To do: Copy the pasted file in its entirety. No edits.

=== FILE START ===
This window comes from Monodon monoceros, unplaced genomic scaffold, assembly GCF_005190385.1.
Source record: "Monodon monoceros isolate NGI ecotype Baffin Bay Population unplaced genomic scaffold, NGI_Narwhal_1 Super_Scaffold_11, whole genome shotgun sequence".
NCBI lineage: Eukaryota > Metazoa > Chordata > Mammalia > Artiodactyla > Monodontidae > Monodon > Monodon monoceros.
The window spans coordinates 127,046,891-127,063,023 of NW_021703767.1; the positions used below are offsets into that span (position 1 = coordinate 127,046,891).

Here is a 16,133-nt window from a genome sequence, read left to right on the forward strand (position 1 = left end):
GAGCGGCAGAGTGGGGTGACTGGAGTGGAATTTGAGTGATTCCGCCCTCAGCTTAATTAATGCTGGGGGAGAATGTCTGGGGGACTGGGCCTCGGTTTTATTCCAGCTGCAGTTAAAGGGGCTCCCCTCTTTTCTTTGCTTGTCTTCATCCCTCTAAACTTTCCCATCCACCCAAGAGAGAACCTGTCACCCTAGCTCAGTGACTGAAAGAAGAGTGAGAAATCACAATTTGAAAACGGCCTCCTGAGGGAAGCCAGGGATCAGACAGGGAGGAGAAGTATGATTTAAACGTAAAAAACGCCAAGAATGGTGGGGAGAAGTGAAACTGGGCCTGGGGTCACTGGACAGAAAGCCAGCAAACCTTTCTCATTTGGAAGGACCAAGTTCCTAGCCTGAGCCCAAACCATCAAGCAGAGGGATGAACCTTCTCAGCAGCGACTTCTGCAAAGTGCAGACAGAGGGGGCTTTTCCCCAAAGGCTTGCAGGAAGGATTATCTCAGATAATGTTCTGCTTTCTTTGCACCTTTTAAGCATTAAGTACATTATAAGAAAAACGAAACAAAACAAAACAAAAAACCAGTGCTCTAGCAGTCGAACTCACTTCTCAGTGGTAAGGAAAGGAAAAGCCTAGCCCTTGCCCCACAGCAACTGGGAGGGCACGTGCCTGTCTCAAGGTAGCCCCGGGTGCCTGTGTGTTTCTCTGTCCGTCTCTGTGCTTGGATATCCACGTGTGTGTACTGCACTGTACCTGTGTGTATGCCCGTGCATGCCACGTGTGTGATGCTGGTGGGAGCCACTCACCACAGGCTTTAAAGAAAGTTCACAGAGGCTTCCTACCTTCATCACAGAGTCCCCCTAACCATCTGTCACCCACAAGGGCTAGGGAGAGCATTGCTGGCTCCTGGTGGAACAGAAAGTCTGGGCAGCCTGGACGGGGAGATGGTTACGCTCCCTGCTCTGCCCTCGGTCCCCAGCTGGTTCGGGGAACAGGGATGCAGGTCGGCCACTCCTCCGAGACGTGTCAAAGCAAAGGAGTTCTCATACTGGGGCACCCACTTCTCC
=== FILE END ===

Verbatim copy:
This window comes from Monodon monoceros, unplaced genomic scaffold, assembly GCF_005190385.1.
Source record: "Monodon monoceros isolate NGI ecotype Baffin Bay Population unplaced genomic scaffold, NGI_Narwhal_1 Super_Scaffold_11, whole genome shotgun sequence".
NCBI lineage: Eukaryota > Metazoa > Chordata > Mammalia > Artiodactyla > Monodontidae > Monodon > Monodon monoceros.
The window spans coordinates 127,046,891-127,063,023 of NW_021703767.1; the positions used below are offsets into that span (position 1 = coordinate 127,046,891).

Here is a 16,133-nt window from a genome sequence, read left to right on the forward strand (position 1 = left end):
GAGCGGCAGAGTGGGGTGACTGGAGTGGAATTTGAGTGATTCCGCCCTCAGCTTAATTAATGCTGGGGGAGAATGTCTGGGGGACTGGGCCTCGGTTTTATTCCAGCTGCAGTTAAAGGGGCTCCCCTCTTTTCTTTGCTTGTCTTCATCCCTCTAAACTTTCCCATCCACCCAAGAGAGAACCTGTCACCCTAGCTCAGTGACTGAAAGAAGAGTGAGAAATCACAATTTGAAAACGGCCTCCTGAGGGAAGCCAGGGATCAGACAGGGAGGAGAAGTATGATTTAAACGTAAAAAACGCCAAGAATGGTGGGGAGAAGTGAAACTGGGCCTGGGGTCACTGGACAGAAAGCCAGCAAACCTTTCTCATTTGGAAGGACCAAGTTCCTAGCCTGAGCCCAAACCATCAAGCAGAGGGATGAACCTTCTCAGCAGCGACTTCTGCAAAGTGCAGACAGAGGGGGCTTTTCCCCAAAGGCTTGCAGGAAGGATTATCTCAGATAATGTTCTGCTTTCTTTGCACCTTTTAAGCATTAAGTACATTATAAGAAAAACGAAACAAAACAAAACAAAAAACCAGTGCTCTAGCAGTCGAACTCACTTCTCAGTGGTAAGGAAAGGAAAAGCCTAGCCCTTGCCCCACAGCAACTGGGAGGGCACGTGCCTGTCTCAAGGTAGCCCCGGGTGCCTGTGTGTTTCTCTGTCCGTCTCTGTGCTTGGATATCCACGTGTGTGTACTGCACTGTACCTGTGTGTATGCCCGTGCATGCCACGTGTGTGATGCTGGTGGGAGCCACTCACCACAGGCTTTAAAGAAAGTTCACAGAGGCTTCCTACCTTCATCACAGAGTCCCCCTAACCATCTGTCACCCACAAGGGCTAGGGAGAGCATTGCTGGCTCCTGGTGGAACAGAAAGTCTGGGCAGCCTGGACGGGGAGATGGTTACGCTCCCTGCTCTGCCCTCGGTCCCCAGCTGGTTCGGGGAACAGGGATGCAGGTCGGCCACTCCTCCGAGACGTGTCAAAGCAAAGGAGTTCTCATACTGGGGCACCCACTTCTCC